How will I be able to fall asleep with those wires on?
Many people take a few extra minutes to get comfortable with the leads on. Once the patient preparation is complete, you may watch tv or read a book to relax. Most people fall asleep within 30 minutes of their usual time. If being unable to sleep is a major concern, talk to your physician about it. He may wish to prescribe a mild sleep aid for your study night.
What happens if I have to go to the bathroom? Do all of the wires have to be removed?
No. We do have many patients who go to the bathroom several times throughout the study and it is not a problem. Simply let your technician know. All of the wires are plugged into a small jackbox. This is simply detached from the wall cable, we hang the box around your neck or shoulder and you are able to move about freely. Once you are done and back to bed, the jackbox is simply plugged back in.
Can I bring my family with me?
Family members can accompany you to the sleep center and stay for a short period of time, but they are not allowed to stay late or to stay overnight. The exception is for parents of children under 18 years of age who must stay all night; or for patients with special needs. The sleep center staff can be contacted directly for assistance in identifying the special needs patient. Please also note that animals such as pet dogs or cats are not allowed in the sleep lab except for assistance animals (guide dogs, etc).
What do I need to bring with me the night of my study?
Please bring comfortable sleeping clothes: pajamas, nightshirt, shorts and a shirt, or sweatpants. We recommend layers for those who get cold at night. We have pillows and blankets (including heated blankets), but some patients prefer to bring their own pillow for maximum comfort. Be sure to bring any medications that you take at night or in the morning as the Sleep Health Center has no medications available. Every patient room is a private room with a bathroom. There are shower facilities for those who need to wash up prior to going to work.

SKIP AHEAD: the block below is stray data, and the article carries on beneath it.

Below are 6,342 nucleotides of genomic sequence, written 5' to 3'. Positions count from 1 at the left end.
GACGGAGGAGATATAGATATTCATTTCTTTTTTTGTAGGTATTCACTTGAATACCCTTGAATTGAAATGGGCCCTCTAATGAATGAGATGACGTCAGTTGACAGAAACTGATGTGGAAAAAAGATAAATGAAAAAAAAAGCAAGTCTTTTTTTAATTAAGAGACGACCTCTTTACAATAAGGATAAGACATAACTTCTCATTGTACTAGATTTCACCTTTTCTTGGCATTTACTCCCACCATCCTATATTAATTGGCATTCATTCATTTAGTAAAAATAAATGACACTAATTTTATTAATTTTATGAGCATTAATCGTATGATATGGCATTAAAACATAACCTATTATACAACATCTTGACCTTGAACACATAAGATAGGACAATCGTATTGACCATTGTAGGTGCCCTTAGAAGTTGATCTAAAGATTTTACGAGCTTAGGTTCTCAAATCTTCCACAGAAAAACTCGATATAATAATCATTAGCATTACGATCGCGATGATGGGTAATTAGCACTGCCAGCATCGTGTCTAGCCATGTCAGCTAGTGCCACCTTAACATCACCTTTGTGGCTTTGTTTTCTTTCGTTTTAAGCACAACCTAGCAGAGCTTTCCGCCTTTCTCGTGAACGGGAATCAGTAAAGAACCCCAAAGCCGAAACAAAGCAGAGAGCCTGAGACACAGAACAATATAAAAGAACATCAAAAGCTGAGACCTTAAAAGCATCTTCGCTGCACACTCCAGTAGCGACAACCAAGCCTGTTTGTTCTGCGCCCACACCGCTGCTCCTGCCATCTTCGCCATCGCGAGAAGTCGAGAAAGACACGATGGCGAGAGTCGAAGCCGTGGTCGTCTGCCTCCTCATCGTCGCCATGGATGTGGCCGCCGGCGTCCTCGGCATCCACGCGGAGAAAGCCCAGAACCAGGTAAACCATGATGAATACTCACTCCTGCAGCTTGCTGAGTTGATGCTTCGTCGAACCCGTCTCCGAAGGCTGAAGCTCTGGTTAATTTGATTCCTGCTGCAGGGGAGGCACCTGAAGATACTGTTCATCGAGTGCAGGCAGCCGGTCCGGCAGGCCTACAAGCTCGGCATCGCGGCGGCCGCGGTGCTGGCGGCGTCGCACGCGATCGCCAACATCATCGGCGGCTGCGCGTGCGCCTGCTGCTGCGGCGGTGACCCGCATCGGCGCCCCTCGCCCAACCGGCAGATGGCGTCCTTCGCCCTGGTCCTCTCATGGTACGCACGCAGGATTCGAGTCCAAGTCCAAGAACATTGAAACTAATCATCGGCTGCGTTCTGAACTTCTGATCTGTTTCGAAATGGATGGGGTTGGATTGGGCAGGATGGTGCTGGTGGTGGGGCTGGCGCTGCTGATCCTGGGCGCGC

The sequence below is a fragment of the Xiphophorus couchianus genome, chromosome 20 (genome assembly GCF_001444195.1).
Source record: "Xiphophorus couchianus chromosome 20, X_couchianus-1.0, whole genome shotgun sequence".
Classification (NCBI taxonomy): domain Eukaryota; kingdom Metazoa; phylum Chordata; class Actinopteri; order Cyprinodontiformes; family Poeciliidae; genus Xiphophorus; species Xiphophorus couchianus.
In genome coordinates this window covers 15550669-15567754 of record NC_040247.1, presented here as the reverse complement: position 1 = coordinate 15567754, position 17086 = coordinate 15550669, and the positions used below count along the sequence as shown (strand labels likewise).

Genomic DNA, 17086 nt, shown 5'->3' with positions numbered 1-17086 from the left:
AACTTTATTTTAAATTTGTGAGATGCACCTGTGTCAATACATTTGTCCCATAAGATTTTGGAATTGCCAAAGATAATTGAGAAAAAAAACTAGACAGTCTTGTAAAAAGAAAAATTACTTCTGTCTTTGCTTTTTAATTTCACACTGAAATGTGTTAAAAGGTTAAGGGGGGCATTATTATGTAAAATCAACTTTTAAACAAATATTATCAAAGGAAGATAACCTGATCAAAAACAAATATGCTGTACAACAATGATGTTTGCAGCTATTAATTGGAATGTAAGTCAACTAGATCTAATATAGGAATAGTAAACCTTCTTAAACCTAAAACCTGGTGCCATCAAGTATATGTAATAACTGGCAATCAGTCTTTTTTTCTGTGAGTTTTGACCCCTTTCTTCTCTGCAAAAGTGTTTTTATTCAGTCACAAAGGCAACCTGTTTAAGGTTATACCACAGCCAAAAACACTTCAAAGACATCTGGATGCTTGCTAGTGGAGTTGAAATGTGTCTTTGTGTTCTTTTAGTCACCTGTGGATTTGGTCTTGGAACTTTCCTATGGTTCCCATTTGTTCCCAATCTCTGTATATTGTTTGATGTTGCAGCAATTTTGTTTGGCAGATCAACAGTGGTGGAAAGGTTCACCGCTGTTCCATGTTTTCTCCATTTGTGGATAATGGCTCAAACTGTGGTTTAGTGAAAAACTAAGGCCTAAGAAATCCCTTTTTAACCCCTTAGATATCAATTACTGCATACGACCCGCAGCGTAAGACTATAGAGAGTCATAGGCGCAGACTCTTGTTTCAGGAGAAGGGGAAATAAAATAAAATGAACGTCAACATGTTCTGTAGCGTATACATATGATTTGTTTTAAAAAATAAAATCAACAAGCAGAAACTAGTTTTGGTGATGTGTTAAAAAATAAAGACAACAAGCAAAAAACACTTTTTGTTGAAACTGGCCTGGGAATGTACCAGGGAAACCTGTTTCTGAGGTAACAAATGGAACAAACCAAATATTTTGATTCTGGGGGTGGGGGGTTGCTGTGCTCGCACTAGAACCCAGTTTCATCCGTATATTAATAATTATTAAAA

Why Do I Need Sleep?
Sleep is not merely a "time out" from our busy routines; it is essential for good health, mental and emotional functioning and safety. For instance, researchers have found that people with chronic insomnia are more likely than others to develop several kinds of psychiatric problems, and are also likely to make greater use of healthcare services. People suffering from sleep apnea are at risk for high blood pressure, heart attacks, stroke and motor vehicle crashes if left untreated.
Even occasional sleeping problems can make daily life feel more stressful or cause you to be less productive. Those who say they have trouble getting enough sleep report a greater difficulty in concentrating, accomplishing required tasks and handling minor irritations. Overall, sleep loss has been found to impair the ability to perform tasks involving memory, learning, and logical reasoning. This may contribute to mistakes or unfulfilled potential at school or on the job and strained relationships at home. In fact, sleeplessness has been found to be a significant predictor of absenteeism. The direct and indirect impact of daytime sleepiness and sleep disorders on the national economy is estimated to be $100 billion annually.
Insufficient sleep can also be extremely dangerous, leading to serious or even fatal accidents. The National Highway Traffic Safety Administration has estimated more than 100,000 auto crashes annually are fatigue related. These drowsy driving crashes cause more than 1,500 deaths and tens of thousands of injuries and lasting disabilities. This problem has been found to affect drivers aged 25 or under more than any other age group.
How Much Sleep Is Enough?